So I was kept in overnight after the operation. For my birthday tea I had some iced water and a mint.
They had prescribed medication so I was still in bed the next day waiting for the drug round. The lovely surgeon called by and explained the procedure, asked how I was and offered to show me pictures. I asked to see them, then he put them back in my file. He told me the “tissue” had gone to pathology, considering the subject he was as sensitive as he could be. He was actually the nicest person I met during it all. He then went on to explain that the human body is very clever and that over time it was more likely that my left ovary would release eggs as my body would realise it was pointless using the right side. I don’t know how true this is and I was in my late 30’s anyway so it wasn’t really going to affect me. I was done. I was heartbroken. I wasn’t going to try again.
The psychological impact was that I no longer felt like a proper woman. I couldn’t keep hold of a baby, I’d lost half my reproductive system I felt like a failure. No one understood although looking back I’m more forgiving, what do you say to someone who has been through that. “Focus on the kids you’ve got” ” some people don’t get any” “you can always try again”.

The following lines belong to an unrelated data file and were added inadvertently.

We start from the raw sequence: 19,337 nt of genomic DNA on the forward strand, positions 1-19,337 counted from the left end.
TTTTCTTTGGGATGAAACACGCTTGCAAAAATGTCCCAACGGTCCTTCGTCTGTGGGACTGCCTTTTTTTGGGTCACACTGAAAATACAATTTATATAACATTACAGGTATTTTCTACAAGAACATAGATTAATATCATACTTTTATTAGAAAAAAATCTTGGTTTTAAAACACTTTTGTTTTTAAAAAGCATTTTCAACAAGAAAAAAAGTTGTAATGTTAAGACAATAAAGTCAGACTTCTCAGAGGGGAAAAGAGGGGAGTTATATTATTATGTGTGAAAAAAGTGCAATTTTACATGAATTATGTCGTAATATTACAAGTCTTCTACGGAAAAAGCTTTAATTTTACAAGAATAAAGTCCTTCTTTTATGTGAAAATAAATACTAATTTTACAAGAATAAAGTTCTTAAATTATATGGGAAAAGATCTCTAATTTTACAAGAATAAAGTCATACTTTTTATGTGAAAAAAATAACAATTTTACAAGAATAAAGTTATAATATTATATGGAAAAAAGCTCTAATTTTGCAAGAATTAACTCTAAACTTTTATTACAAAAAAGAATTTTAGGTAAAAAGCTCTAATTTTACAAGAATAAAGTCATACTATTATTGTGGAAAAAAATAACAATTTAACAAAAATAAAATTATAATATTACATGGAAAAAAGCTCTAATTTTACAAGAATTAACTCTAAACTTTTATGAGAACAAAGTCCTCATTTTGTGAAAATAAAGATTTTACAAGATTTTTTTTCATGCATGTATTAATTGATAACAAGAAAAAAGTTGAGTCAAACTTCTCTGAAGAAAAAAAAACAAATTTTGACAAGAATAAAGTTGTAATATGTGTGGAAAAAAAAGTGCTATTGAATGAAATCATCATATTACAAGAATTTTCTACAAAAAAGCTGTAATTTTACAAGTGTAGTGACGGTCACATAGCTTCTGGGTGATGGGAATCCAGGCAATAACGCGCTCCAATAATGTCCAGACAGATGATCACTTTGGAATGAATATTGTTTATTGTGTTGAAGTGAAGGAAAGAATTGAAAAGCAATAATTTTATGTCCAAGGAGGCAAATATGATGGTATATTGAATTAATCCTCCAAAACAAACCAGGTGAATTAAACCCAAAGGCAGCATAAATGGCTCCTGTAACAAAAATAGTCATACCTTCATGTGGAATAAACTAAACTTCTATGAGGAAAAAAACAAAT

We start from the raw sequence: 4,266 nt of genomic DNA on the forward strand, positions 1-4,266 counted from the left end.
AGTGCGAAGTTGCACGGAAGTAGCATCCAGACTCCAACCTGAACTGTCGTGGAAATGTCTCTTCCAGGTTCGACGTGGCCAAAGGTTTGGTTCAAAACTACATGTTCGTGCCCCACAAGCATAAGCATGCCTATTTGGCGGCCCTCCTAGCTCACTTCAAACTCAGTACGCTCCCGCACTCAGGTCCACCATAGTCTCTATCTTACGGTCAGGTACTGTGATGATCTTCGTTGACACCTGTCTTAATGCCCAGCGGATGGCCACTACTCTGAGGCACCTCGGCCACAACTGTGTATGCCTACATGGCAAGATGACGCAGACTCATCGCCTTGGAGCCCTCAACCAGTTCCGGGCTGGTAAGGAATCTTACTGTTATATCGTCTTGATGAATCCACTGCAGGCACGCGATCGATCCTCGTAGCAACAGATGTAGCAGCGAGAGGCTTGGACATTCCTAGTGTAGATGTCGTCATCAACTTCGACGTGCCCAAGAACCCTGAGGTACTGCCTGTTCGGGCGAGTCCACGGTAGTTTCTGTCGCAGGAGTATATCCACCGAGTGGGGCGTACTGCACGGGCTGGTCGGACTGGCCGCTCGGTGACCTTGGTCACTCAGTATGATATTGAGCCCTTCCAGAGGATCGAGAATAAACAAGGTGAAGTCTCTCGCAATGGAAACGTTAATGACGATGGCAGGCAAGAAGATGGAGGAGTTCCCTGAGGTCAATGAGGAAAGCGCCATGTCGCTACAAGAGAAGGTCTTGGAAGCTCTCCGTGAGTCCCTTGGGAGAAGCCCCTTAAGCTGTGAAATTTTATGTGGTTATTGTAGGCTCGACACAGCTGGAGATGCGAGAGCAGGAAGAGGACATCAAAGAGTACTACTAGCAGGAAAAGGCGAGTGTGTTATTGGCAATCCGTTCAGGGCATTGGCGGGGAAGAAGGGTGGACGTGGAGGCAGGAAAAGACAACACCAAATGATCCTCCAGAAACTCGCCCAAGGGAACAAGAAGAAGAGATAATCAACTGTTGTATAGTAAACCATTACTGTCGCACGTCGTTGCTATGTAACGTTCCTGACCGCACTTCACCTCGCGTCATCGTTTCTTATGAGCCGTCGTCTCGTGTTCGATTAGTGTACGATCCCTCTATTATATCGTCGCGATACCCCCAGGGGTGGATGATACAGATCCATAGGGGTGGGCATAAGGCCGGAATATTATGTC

All I had to show that she’d existed was three little scars, they’d done a laparoscopy, and gone in through my c section scar and a positive pregnancy test which is in a little bag with my pregnancy notes. I couldn’t talk about it. I know people have different views on what constitutes a proper loss but I don’t judge them on their opinion. As soon as I see that positive on the wee stick I’m planning. Up to that point I never planned on not having a baby in my arms a few months later.
I also think that because so much has happened over such a short time I never get a chance to process anything before the next disaster is upon me. This year I decided to start trying to make sense and come to terms with things. It may take longer than a year but I need to find some sense somewhere or I’m going to lose myself in what if’s and why’s.
I think the ectopic pregnancy was one of the harshest things I’ve gone through. To put it into perspective for my husband, Leon, I told him that. He knows so much about my life and that statement let him know just how bad it was. “Really? Even worse than……” yes dear, even worse than all that other crap.